Some journalists in Scotland are “not coping” with the cutbacks at their newspapers, MPs were told yesterday.
The Scottish affairs committee yesterday took evidence from union leaders and academics on “the crisis in the Scottish press”.
Journalists at Trinity Mirror‘s Daily Record and Sunday Mail will strike on Saturday in protest at 70 editorial jobs out of 276 being cut.
At Newsquest‘s Herald and Times group, 40 journalists have taken voluntary redundancy, after the company cut editorial staff from 250 to 210.
Johnston Press has announced plans to merge subbing, picture desk and photography at The Scotsman, the Edinburgh Evening News, and Scotland on Sunday, with the loss of 11 jobs.
And circulation continues to fall: in February, the best-performing nationally audited title was Scotland on Sunday, which fell 7.56 per cent year on year.
Paul Holleran, the National Union of Journalists’ Scottish organiser, was asked by chairman Mohammad Sarwar MP how journalists were coping.
Holleran replied: “They’re not coping. I carried out a surgery the other week, and had people from 9am to 6.15pm, complaining about new contracts, new working conditions, the pressure they have been put under.
“I was getting reports of senior people in tears at The Herald. What epitomises the loss of morale is when I met with the managing director of Newsquest after their announcement, he said we want between 30 and 40 journalists to go.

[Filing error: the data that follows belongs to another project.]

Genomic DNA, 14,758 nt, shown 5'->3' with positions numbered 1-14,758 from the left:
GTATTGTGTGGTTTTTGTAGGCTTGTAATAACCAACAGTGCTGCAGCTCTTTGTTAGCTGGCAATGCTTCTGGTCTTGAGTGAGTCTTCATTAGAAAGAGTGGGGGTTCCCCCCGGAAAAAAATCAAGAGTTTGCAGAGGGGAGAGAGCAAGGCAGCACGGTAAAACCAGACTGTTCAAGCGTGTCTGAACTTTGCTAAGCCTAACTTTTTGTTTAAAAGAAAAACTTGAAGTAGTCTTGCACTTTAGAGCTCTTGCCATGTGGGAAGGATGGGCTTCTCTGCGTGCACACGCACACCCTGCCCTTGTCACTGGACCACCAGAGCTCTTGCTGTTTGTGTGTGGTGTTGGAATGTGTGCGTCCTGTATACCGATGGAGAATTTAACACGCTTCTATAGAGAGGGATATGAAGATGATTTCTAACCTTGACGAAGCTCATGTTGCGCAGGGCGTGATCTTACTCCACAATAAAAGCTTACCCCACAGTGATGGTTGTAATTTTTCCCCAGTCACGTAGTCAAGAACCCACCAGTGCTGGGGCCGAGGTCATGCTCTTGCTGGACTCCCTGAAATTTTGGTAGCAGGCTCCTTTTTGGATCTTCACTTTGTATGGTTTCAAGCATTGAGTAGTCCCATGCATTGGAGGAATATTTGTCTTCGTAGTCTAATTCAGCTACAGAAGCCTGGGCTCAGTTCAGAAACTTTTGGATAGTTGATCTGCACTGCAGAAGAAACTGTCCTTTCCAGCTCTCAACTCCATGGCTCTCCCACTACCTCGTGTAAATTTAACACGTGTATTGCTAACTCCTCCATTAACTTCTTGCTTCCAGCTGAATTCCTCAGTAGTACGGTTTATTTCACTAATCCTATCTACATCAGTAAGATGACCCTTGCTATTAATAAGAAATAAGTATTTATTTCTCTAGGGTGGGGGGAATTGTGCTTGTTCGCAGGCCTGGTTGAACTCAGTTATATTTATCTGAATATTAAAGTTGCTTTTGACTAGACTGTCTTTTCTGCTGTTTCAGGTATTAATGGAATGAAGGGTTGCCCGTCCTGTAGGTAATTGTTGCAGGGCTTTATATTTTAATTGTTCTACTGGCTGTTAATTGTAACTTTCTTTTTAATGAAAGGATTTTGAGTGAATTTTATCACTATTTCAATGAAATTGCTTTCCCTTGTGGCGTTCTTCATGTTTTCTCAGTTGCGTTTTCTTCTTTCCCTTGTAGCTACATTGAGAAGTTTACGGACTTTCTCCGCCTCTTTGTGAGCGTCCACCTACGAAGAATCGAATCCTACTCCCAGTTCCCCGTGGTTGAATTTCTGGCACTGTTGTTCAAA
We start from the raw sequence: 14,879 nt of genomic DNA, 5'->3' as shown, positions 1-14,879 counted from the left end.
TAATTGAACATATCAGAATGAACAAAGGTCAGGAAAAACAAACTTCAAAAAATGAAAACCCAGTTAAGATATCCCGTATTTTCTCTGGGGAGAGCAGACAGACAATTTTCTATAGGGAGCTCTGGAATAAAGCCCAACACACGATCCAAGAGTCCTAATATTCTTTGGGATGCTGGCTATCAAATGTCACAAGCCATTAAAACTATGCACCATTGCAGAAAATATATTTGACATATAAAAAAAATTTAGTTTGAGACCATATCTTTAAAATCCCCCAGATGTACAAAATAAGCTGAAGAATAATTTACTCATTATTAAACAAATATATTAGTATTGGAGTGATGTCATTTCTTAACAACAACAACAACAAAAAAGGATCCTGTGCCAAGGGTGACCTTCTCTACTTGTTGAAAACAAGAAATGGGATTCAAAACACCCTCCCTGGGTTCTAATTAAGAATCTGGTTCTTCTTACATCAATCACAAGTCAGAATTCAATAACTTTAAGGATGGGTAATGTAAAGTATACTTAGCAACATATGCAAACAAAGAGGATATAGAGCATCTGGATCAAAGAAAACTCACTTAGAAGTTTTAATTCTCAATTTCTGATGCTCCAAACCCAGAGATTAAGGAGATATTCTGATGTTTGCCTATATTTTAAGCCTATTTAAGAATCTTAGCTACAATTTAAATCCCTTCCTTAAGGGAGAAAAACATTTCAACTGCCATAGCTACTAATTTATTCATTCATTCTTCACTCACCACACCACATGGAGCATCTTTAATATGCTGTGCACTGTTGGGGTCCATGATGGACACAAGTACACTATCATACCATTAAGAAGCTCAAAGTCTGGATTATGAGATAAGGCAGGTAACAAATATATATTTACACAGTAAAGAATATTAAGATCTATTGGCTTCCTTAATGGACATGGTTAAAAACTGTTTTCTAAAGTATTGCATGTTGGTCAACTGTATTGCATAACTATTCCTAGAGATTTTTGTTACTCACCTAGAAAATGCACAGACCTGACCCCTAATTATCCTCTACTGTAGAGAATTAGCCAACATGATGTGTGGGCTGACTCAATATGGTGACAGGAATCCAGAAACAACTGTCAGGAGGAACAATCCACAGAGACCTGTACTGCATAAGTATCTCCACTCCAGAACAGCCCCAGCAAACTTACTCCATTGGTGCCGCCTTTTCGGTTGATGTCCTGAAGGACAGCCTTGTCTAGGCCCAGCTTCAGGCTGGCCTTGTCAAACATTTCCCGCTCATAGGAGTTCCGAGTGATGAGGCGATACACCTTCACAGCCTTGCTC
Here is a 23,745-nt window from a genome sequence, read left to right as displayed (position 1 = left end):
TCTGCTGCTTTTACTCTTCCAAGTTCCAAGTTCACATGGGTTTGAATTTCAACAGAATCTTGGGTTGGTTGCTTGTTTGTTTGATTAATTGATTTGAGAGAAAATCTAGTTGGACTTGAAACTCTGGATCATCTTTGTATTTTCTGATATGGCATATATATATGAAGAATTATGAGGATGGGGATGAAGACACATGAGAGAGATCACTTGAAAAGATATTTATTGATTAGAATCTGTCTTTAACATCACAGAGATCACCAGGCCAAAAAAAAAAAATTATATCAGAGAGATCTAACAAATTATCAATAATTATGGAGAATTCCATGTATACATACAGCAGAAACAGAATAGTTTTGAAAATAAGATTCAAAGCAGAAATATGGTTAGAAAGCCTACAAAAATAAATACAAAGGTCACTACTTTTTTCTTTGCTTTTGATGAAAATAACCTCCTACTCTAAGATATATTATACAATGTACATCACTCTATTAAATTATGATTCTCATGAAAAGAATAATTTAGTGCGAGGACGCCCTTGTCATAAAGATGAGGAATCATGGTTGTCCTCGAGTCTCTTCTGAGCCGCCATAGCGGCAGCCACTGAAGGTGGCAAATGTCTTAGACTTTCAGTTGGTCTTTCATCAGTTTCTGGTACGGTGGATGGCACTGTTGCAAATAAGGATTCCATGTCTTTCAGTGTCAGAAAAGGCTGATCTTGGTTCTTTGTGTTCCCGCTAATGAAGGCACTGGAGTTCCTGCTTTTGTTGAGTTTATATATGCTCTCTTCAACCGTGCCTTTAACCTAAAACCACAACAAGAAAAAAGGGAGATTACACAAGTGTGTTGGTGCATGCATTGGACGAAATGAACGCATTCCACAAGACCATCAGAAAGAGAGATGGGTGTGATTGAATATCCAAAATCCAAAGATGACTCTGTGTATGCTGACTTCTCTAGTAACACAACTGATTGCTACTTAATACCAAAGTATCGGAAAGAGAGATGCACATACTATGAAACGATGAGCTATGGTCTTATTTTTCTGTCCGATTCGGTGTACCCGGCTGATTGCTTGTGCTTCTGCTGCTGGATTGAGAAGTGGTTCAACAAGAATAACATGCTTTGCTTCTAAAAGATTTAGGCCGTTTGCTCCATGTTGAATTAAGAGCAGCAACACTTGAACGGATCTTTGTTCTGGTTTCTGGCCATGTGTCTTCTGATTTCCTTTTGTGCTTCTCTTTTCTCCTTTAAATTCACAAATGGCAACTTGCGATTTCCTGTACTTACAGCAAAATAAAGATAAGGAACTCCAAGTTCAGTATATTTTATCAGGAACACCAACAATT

“They had 51 volunteers. That tells you the level of morale.”
Holleran was also asked why circulation was dipping. He cited smaller newsrooms – but also said appointing English editors to Scottish titles had not helped.
“In the past five years there have been a number of actions that have impacted on the quality of the newspapers in Scotland,” he said.
“I’m talking of a number of appointments where editors originated from south of the Watford Gap, shall we say.
“They were appointed editors of Scottish newspapers without knowing the local patch. That was a big starting point.
“They’re trying to regain that momentum. However, during that period, as profitability of these titles has gone up – and it has gone up, quite dramatically – they have closed a number of correspondents.
“There’s a lack of coverage of European Parliament, in Brussels and Strasbourg, the number of columnists has gone down, there’s less diversity. That’s part of the problem of falling circulation.”
Holleran also cited competition from English papers with Scottish pages, especially the “cut-price” Daily Star and Sun.